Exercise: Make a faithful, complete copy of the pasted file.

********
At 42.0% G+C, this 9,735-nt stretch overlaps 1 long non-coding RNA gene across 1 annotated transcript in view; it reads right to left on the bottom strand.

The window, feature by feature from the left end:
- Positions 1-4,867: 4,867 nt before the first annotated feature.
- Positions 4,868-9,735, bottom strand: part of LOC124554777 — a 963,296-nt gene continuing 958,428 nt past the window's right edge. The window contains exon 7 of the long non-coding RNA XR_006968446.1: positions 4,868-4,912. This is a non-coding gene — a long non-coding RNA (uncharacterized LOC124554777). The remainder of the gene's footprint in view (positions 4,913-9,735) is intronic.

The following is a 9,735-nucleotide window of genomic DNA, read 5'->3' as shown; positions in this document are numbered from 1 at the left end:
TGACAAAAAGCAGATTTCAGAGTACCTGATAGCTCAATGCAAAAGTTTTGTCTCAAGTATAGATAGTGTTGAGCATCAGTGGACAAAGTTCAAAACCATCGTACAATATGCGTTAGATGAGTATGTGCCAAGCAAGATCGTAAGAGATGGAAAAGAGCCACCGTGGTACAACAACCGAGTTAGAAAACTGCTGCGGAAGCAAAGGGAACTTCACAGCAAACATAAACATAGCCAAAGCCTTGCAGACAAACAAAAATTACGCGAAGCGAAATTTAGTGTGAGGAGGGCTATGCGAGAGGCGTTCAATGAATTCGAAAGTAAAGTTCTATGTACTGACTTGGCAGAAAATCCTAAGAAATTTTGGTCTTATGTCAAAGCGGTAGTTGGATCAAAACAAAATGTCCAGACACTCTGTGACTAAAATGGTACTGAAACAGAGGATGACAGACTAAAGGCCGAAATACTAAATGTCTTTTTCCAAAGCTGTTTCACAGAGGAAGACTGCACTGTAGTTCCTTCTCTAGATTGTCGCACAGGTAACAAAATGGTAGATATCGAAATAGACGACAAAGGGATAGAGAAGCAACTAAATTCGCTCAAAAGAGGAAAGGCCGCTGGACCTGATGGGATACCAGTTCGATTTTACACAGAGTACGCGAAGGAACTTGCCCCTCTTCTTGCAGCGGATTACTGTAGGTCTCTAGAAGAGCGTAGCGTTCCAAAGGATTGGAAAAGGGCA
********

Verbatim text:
At 42.0% G+C, this 9,735-nt stretch overlaps 1 long non-coding RNA gene across 1 annotated transcript in view; it reads right to left on the bottom strand.

The window, feature by feature from the left end:
- Positions 1-4,867: 4,867 nt before the first annotated feature.
- Positions 4,868-9,735, bottom strand: part of LOC124554777 — a 963,296-nt gene continuing 958,428 nt past the window's right edge. The window contains exon 7 of the long non-coding RNA XR_006968446.1: positions 4,868-4,912. This is a non-coding gene — a long non-coding RNA (uncharacterized LOC124554777). The remainder of the gene's footprint in view (positions 4,913-9,735) is intronic.

The following is a 9,735-nucleotide window of genomic DNA, read 5'->3' as shown; positions in this document are numbered from 1 at the left end:
TGACAAAAAGCAGATTTCAGAGTACCTGATAGCTCAATGCAAAAGTTTTGTCTCAAGTATAGATAGTGTTGAGCATCAGTGGACAAAGTTCAAAACCATCGTACAATATGCGTTAGATGAGTATGTGCCAAGCAAGATCGTAAGAGATGGAAAAGAGCCACCGTGGTACAACAACCGAGTTAGAAAACTGCTGCGGAAGCAAAGGGAACTTCACAGCAAACATAAACATAGCCAAAGCCTTGCAGACAAACAAAAATTACGCGAAGCGAAATTTAGTGTGAGGAGGGCTATGCGAGAGGCGTTCAATGAATTCGAAAGTAAAGTTCTATGTACTGACTTGGCAGAAAATCCTAAGAAATTTTGGTCTTATGTCAAAGCGGTAGTTGGATCAAAACAAAATGTCCAGACACTCTGTGACTAAAATGGTACTGAAACAGAGGATGACAGACTAAAGGCCGAAATACTAAATGTCTTTTTCCAAAGCTGTTTCACAGAGGAAGACTGCACTGTAGTTCCTTCTCTAGATTGTCGCACAGGTAACAAAATGGTAGATATCGAAATAGACGACAAAGGGATAGAGAAGCAACTAAATTCGCTCAAAAGAGGAAAGGCCGCTGGACCTGATGGGATACCAGTTCGATTTTACACAGAGTACGCGAAGGAACTTGCCCCTCTTCTTGCAGCGGATTACTGTAGGTCTCTAGAAGAGCGTAGCGTTCCAAAGGATTGGAAAAGGGCA